Raleigh Needs a Deconstruction Ordinance
Whether one is a Raleigh native, a long-time resident, or a newcomer, everyone has their list of why this city is a great place to be. And that word keeps spreading, attracting new businesses, jobs, and people.
With growth, change is inevitable, but it is the quality and manner of change that matters. In my neighborhood over the past few years there has been considerable new development as well as substantial reinvestment in existing homes. Concurrently, there have also been numerous residences demolished.
Within a three quarter-mile radius of my home I can count at least 45 residences that were demolished in the past three-four years. While the new homes built added value to the neighborhood, what has been the economic, environmental, and social costs that came from sending the resultant residue to the landfill? As Raleigh aspires to be world-class and a leader in sustainable development, higher standards are in order.
There is a better option for managing our construction and demolition waste, one that is more economically, environmentally, and socially positive. When a residence will be removed, Raleigh should be encouraging (if not mandating) deconstruction rather than demolition. Why deconstruction?
Deconstruction, compared to mechanical demolition, is labor intensive. The Chicago-based Delta Institute reported that mechanical demolition of a 1,400 square foot house requires a crew of 2-3 workers, as opposed to 6-8 if that same structure were deconstructed. In a national survey of Build Reuse members in the deconstruction industry respondents specified that the total labor income (direct, indirect and induced) from deconstruction is nearly four times that of demolition. Reuse/refurbishment produces 300 jobs per 10,000 tons of waste compared to 1-6 jobs in the traditional landfilling/incineration process.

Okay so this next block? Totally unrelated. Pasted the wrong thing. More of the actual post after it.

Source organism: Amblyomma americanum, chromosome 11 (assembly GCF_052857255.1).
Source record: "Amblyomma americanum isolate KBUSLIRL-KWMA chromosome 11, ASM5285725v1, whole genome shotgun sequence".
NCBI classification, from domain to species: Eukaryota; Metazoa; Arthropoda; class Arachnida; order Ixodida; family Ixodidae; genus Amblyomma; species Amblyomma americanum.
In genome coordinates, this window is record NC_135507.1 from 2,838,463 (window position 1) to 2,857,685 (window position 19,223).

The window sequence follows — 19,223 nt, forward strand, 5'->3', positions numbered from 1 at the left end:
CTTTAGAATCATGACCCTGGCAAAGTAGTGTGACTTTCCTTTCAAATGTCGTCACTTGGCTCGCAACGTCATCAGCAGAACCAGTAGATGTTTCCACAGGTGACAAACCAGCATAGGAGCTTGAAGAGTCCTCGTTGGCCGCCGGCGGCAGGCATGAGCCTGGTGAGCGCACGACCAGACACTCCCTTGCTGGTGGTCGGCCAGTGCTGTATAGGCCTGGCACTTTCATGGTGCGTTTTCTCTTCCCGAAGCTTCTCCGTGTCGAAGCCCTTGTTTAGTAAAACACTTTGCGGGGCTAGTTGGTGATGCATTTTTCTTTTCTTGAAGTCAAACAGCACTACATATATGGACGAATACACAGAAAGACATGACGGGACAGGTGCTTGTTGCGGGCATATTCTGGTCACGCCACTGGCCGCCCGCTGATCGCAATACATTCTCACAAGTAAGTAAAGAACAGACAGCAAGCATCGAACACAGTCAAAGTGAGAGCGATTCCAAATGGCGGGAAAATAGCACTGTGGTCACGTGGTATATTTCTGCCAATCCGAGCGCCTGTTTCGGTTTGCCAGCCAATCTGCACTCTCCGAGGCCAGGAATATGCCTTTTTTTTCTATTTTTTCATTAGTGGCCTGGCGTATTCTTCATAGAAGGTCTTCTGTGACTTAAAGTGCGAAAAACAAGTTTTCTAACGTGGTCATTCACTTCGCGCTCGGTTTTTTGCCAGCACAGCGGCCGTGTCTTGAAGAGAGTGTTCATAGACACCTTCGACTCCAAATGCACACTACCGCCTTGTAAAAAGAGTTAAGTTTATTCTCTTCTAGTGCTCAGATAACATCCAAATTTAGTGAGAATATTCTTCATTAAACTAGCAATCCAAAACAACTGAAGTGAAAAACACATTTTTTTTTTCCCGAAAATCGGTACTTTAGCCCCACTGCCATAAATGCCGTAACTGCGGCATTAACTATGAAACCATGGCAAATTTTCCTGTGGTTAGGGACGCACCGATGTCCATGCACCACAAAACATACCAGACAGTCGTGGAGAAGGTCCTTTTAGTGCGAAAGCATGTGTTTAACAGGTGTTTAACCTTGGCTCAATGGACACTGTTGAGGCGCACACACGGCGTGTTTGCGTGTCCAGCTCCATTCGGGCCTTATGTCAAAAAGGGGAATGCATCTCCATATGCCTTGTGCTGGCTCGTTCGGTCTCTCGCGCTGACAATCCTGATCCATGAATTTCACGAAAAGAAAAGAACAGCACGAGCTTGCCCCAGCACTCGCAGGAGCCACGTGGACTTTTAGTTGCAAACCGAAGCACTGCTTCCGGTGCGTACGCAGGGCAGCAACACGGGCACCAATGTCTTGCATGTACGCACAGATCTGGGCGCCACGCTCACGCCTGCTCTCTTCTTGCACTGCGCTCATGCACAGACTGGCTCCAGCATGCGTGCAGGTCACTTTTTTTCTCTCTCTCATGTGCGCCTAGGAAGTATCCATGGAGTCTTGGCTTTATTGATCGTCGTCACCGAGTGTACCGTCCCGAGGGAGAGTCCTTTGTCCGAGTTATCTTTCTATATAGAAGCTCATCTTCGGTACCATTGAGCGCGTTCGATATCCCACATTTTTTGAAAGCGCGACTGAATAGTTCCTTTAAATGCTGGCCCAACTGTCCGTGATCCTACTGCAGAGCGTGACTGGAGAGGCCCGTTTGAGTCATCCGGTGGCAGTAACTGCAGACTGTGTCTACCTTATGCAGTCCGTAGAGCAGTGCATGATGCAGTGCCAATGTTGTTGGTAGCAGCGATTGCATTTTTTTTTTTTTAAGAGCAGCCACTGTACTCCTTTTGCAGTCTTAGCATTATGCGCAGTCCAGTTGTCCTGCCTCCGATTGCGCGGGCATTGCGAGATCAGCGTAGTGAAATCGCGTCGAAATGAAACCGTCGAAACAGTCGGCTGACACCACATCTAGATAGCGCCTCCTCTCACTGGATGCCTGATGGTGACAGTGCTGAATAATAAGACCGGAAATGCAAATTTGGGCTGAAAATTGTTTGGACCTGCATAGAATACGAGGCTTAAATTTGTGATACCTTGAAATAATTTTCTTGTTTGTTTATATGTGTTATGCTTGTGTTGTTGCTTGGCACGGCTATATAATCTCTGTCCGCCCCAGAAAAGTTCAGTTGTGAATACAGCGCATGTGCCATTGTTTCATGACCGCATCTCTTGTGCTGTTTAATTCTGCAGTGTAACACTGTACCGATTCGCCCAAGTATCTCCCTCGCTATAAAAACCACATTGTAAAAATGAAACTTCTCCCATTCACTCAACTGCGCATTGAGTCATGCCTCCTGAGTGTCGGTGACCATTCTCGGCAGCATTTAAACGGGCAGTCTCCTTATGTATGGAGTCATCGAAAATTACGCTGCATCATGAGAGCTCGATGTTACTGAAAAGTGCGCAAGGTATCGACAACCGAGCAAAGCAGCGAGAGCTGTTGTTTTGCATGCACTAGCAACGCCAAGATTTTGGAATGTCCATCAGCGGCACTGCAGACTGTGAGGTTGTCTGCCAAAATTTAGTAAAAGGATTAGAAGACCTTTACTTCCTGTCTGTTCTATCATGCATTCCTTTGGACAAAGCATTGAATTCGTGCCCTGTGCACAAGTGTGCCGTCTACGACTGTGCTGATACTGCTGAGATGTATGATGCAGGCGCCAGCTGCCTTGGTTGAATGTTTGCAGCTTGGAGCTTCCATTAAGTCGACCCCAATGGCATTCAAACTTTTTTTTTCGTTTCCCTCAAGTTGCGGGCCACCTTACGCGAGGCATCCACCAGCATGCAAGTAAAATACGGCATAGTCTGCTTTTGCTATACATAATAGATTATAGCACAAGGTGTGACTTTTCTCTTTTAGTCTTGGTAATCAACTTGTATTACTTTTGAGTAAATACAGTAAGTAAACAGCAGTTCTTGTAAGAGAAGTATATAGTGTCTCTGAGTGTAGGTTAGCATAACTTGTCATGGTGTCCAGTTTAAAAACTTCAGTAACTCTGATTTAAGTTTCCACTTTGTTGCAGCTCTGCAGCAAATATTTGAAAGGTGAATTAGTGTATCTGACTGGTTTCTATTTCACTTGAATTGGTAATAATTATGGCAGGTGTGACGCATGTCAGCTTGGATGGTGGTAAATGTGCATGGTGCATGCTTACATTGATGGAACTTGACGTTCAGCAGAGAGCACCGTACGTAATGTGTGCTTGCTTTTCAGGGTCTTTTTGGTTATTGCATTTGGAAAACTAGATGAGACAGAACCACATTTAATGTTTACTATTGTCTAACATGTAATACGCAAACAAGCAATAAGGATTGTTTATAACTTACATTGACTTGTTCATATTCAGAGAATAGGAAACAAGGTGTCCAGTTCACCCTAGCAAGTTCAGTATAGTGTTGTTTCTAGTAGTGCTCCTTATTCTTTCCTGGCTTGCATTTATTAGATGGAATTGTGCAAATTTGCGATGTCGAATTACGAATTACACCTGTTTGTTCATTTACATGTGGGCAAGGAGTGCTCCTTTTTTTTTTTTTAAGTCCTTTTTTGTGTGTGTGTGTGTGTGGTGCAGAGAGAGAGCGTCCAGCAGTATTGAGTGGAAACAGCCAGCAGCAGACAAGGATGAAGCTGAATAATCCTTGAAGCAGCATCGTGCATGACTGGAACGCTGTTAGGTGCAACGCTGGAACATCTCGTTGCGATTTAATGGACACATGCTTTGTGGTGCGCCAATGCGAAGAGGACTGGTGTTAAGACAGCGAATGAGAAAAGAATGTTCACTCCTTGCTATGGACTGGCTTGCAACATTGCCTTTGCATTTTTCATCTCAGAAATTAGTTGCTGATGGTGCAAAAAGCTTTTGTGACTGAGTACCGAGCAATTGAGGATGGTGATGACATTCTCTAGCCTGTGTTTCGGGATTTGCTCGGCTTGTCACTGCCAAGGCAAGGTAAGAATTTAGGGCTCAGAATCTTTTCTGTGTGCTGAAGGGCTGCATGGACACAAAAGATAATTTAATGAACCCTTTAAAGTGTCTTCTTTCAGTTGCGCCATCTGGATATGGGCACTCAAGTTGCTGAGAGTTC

In the U.S. construction and demolition (C&D) debris accounts for approximately 30% of all solid waste produced. A Metro Vancouver study estimated that deconstruction can keep at least 80% of building material waste out of landfills, allowing for most building materials to be salvaged for either reuse or recycling.
A 2021 San Antonio report found that an average of $1.4 million in salvageable building materials go to San Antonio landfills annually, amounting to approximately 169,131 tons of debris over the past ten years. Demolitions in 2020 alone could have potentially salvaged structural framing for over six hundred 1,500 square foot houses. Those 45 houses that were demolished in my neighborhood were only a fraction of Raleigh’s C&D waste that was sent to our landfills. How much reusable lumber are we throwing away?
There are other economic impacts to be considered. In 2014, the Phoenix City Council approved funding to initiate the Resource Innovation and Solutions Network (RISN) to focus on waste reduction, the first circular economy incubator of its kind. As of June 2020, 19 companies have been created, 14 patents have been filed, and 15 products have been launched from the RISN Incubator.
Other cities see this value. This spring, Pittsburgh Mayor William Peduto issued an Executive Order to create a City-led deconstruction policy designed to, among other things, divert building materials from landfills and create job training opportunities.
Much of Raleigh’s expected new growth will occur within existing neighborhoods. If we must exchange existing housing for new, then at the least we should maximize our return by capturing the reusable materials, creating business and job opportunities, and minimizing waste to landfill. A world class city, and one that leads in sustainable development, would do no less.
Rodney Swink, past chair, Raleigh Planning Commission and current chair of the Board of Adjustment.